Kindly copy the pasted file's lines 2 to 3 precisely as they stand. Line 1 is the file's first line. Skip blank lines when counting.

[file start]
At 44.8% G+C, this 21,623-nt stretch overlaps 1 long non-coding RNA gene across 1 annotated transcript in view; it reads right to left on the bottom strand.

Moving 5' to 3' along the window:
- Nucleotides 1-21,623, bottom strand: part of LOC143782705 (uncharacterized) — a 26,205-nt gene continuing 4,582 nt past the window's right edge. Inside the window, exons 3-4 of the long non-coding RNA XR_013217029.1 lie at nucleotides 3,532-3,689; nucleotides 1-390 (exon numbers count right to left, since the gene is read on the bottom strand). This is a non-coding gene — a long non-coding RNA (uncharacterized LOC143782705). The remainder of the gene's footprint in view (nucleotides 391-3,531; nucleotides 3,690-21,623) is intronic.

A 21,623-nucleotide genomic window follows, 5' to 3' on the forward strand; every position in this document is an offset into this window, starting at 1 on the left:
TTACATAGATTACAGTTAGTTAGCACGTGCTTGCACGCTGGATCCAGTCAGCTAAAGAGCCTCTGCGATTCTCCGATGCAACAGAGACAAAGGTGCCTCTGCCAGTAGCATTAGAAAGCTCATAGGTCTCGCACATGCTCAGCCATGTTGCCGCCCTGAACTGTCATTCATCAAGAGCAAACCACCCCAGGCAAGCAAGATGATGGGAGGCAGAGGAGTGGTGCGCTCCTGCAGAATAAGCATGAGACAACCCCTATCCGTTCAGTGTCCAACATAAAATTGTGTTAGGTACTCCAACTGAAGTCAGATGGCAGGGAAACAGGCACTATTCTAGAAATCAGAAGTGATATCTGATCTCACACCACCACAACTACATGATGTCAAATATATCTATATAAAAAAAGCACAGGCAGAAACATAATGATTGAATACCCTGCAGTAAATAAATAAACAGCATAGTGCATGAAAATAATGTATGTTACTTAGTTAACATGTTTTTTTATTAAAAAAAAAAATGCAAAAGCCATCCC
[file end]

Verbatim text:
Moving 5' to 3' along the window:
- Nucleotides 1-21,623, bottom strand: part of LOC143782705 (uncharacterized) — a 26,205-nt gene continuing 4,582 nt past the window's right edge. Inside the window, exons 3-4 of the long non-coding RNA XR_013217029.1 lie at nucleotides 3,532-3,689; nucleotides 1-390 (exon numbers count right to left, since the gene is read on the bottom strand). This is a non-coding gene — a long non-coding RNA (uncharacterized LOC143782705). The remainder of the gene's footprint in view (nucleotides 391-3,531; nucleotides 3,690-21,623) is intronic.